During the Spring of 2015 the Dallas Cowboys faced what most considered a difficult decision.
Following an unexpectedly successful 12-4 season in which the Cowboys won just their second playoff game since 1996, two of the team’s main offensive weapons were set to hit free agency.
On one hand was wide receiver Dez Bryant, coming off of a career year and widely considered a top wide out in this talent-rich league. On the other hand was running back DeMarco Murray, also coming off of a career year in which he led the NFL in rushing yards.
Could the Cowboys afford to pay the somewhat aging running back in this NFL economy? Could they place a premier price tag on a wide receiver despite their run-first, ball control mentality?
Of course, this wasn’t exactly an either/or situation, but the Cowboys did re-sign Bryant to a lucrative deal and allowed Murray to walk to Philadelphia.
Now Fast forward to 2018.
Neither Murray nor Bryant are on the Cowboys, Tony Romo is broadcasting for CBS, and Dallas has spent a top five overall pick on replacing Murray at running back.
DeMarco Murray announced his retirement from football last week, making much of Cowboys Nation (including myself) think back upon those Romo-era teams.
And it’s really hard not to wonder, where would the Cowboys have gone if they decided to keep DeMarco Murray? Where would they be had they re-signed Murray, rather than spending a premium pick on Ezekiel Elliott a year later.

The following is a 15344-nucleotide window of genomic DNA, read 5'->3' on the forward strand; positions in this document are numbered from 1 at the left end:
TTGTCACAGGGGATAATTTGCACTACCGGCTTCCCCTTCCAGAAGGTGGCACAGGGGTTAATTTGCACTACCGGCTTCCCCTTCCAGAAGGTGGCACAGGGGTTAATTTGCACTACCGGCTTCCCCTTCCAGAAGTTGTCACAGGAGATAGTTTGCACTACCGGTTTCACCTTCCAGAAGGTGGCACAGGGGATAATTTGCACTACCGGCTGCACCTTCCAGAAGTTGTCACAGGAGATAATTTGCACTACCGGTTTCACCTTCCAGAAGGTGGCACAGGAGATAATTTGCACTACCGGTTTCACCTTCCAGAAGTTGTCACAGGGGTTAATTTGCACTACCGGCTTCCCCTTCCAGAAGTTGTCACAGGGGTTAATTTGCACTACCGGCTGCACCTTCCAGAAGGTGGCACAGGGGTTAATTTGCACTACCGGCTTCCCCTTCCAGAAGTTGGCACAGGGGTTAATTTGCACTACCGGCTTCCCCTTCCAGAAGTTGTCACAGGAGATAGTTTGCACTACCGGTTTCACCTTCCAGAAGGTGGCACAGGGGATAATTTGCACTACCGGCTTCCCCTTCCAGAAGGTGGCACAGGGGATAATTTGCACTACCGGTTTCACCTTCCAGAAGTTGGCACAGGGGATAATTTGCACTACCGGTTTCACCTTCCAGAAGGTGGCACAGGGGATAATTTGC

If we’re being honest, Elliott is a much more dynamic runner than Murray ever was. He brings more explosion and reliability to the offense, and is arguably the best back in football. Even when Murray was the league’s leading rusher, this really couldn’t be said about him.
There’s not much of a chance that DeMarco Murray would still be a productive RB1 in Dallas heading into 2018. His play significantly dropped over the years in Tennessee, even behind their solid offensive line.
Of course the value of the running back position has been devalued as of late, making the Cowboys selection of Elliott a questionable one to some around the league. Paying the league’s leading rusher what they would’ve had to pay him back in 2015, however, would have been even more questionable.
Plus, the Cowboys were able to replace much of Murray’s production in 2015 with Darren McFadden, even if the team didn’t win nearly as many games.
There might be an alternative universe out there where Tennessee’s Murray and Derrick Henry-led backfield existed in Dallas, but Cowboys fans are certainly not upset about having Ezekiel Elliott in a Cowboys uniform.
Even if it took them a top five pick to seal the deal.